The white ground below is a reminder that all minerals that are thrown in the valley, from volcanic activity, earthquakes or rain, will forever remain in Death Valley.   This land, below sea level, has no outlet to the sea, so everything stays here and is further altered by the forces of nature.

From Dantes View

From Dantes View

Not only is the floor of Death Valley covered with minerals, but the mountain walls of the valley exhibit colors and patterns from thousands of years of change.

From Dantes View

From Dantes View

Mom is experimenting with the panorama function on her camera.

Floor of Death Valley from Dantes View

Floor of Death Valley from Dantes View

We like the effect.   From the high point, let’s go to the floor of Death Valley.   We drive to Badwater Basin.

Badwater Basin

Badwater Basin

This is not only the lowest point in North America, but it is the lowest point in the Western Hemisphere.   There are not many places in the world where you can stand on dry land, below sea level.    Let’s go on the salt flats.

On the salt flats

On the salt flats

We are careful to only walk where it is allowed.   This environment is fragile and we do not want to destroy any of it.   We are happy to discover our national parks.   Did you know that the National Park Service is 100 years old in 2016?   Now we turn our backs to the salt flats and look at the rock wall.

Standing 282 feet below sea level

Standing 282 feet below sea level

If you look closely you will see a white rectangular sign marking sea level.   The sign is about half way up the wall and 2/3 to the right of this photo.   The information signs say that Death Valley Basin is still dropping.   Today we are 282 feet below sea level.   Hundreds of years from now, these salt flats probably will be further below sea level.     We only spent a couple days in Death Valley National Park, but you could spend a day, a week, or months here and never see everything.   The park is huge and the land is constantly changing.   The rain and flooding from September gave us the wildflowers this spring.   In the park, you can receive wildflower updates.   You may want to view the best flower display.   We loved all the flowers, but our photos are not the best.   You may want to use google to see more pictures.   But we were happy with these flowers.

A few wildflowers by the road

A few wildflowers by the road

We hope you enjoy some national parks this year.

Wildflowers in Death Valley 2016

We are entering California.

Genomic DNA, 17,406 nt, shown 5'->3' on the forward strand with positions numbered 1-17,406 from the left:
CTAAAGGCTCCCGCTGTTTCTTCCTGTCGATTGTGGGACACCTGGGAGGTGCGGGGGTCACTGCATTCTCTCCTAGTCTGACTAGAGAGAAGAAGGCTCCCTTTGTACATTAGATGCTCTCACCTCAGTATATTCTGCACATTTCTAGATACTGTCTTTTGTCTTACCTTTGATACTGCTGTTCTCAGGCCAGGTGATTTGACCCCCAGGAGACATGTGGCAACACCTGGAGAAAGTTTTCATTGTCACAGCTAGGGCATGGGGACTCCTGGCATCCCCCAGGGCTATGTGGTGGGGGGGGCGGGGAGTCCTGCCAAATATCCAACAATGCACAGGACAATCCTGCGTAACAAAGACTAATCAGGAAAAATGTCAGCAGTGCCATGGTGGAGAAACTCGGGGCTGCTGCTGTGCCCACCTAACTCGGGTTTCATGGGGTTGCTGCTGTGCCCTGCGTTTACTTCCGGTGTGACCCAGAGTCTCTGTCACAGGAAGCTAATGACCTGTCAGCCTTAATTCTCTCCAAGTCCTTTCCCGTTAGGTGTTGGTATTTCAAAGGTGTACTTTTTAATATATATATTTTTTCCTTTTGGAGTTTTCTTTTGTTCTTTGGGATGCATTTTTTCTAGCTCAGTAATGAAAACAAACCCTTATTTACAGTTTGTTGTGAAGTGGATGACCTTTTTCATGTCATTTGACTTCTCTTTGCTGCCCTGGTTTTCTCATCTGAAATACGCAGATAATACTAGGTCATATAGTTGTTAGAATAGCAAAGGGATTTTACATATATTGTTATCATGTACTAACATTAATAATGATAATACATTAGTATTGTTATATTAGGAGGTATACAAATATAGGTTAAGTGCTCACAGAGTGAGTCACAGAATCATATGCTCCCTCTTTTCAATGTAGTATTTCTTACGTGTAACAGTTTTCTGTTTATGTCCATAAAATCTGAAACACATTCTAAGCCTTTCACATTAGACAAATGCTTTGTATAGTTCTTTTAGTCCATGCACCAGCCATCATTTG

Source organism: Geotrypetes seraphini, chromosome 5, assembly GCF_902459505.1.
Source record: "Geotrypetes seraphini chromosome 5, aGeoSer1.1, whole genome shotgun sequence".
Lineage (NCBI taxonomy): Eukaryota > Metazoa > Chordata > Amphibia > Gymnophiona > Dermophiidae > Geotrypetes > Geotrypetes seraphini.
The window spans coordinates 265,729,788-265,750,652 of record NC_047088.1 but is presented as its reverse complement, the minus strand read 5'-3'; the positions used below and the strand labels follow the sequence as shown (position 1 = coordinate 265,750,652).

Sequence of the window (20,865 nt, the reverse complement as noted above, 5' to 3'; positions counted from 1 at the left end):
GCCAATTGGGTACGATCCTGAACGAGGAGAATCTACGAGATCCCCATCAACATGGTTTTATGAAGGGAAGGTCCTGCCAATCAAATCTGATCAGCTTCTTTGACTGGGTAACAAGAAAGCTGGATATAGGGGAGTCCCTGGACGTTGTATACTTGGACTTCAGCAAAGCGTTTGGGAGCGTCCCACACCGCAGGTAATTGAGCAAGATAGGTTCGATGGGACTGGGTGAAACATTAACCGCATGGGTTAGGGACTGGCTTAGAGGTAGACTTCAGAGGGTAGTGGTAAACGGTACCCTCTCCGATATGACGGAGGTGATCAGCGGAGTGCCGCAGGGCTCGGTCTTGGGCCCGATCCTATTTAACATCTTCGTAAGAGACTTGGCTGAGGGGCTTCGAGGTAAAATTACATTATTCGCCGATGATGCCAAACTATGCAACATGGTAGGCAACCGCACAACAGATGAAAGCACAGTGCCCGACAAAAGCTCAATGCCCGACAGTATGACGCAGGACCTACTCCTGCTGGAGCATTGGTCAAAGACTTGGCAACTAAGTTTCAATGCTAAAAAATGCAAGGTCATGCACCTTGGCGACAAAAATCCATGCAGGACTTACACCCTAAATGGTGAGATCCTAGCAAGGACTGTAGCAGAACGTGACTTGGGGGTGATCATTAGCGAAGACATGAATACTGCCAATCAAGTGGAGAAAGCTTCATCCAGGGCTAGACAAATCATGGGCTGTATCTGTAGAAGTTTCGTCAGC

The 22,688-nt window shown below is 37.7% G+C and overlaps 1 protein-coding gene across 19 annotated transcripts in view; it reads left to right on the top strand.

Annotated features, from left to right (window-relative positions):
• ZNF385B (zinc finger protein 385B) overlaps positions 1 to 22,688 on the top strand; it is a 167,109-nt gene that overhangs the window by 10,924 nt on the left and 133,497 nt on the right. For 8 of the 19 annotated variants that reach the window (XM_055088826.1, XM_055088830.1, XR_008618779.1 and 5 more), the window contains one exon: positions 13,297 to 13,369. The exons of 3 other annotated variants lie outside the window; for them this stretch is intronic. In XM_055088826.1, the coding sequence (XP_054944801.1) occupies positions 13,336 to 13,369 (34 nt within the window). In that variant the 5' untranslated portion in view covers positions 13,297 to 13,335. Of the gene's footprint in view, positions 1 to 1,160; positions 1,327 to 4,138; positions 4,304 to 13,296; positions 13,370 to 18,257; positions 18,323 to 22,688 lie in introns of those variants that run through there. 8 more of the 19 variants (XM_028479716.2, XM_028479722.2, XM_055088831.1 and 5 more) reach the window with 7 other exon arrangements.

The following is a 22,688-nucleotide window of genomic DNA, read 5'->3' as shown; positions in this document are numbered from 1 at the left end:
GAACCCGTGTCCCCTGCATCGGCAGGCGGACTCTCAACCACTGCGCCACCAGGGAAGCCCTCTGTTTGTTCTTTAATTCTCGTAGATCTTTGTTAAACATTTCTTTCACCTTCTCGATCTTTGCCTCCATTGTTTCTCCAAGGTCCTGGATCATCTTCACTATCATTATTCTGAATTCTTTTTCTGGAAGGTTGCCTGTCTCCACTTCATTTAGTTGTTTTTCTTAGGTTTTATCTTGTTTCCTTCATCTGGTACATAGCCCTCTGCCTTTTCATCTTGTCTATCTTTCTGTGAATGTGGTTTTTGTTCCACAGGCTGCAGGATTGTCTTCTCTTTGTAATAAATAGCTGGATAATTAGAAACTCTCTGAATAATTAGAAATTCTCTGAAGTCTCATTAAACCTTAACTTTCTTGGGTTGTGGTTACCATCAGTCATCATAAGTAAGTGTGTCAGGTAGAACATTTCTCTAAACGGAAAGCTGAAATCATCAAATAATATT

Hello California

Hello California

Where are the beaches?   Mom says we are not going to the beach.   The desert is in bloom.   That means there are wildflowers blooming where usually no flowers bloom.   Entering Death Valley National Park, we will look for wildflowers.

Going into Death Valley National Park

Going into Death Valley National Park

This desert usually receives 2 inches of rain annually and summer temperatures over 120 degrees are normal.   Here are a few flowers.

Purple flowers

Purple flowers

We like purple, and of course yellow is one of our favorite colors.   These white flowers are pretty, also.

White flowers

White flowers

And the flowers are growing in gravel like soil.   Mom buys potting soil for our flowers and needs to water every few days.   The flowers are beautiful this year, but mom did not get very good photos.

Thousands of flowers blooming

Thousands of flowers blooming.   Find yellow ducks in yellow flowers

Looking online you will see better views of flowers.   A fellow traveler we met at dinner one evening, suggested we take Artists Drive to see flowers.

We are in the flowers

We are in the flowers

We did, and also went to Artists Palette.   Artists Palette shows colors of the mountains.

Volcanic rocks of many colors

Volcanic rocks of many colors

Over 5 million years ago repeated volcanic eruptions blanketed the landscape, depositing ash and minerals.    The volcanic minerals were chemically altered by heat and water, with variable amounts of oxygen and other introduced elements.   Chemical analysis have identified iron, aluminum,magnesium and titanium,but no copper.   Some of the colored minerals here include red hematite and green chlorite.   We love the information signs in national parks.   Further along Artists Drive, we admired this  splash of turquoise mountain.

Color of Caribbean in rocks here.

Color of Caribbean in rocks here.

Just like  huge turquoise wave in the Caribbean Sea.   Here are a few more of this years wildflowers.

Different purple flowers

Different purple flowers

This bush is even producing small yellow flowers.

Bush has tiny yellow flowers

Bush has tiny yellow flowers

We especially liked these flowers.

Wildflowers really are growing wild this year.

Wildflowers really are growing wild this year.

This was our first time in Death Valley.    We were fascinated by the entire landscape and we will show you more next time.   You should see Death Valley soon.   You will like it also.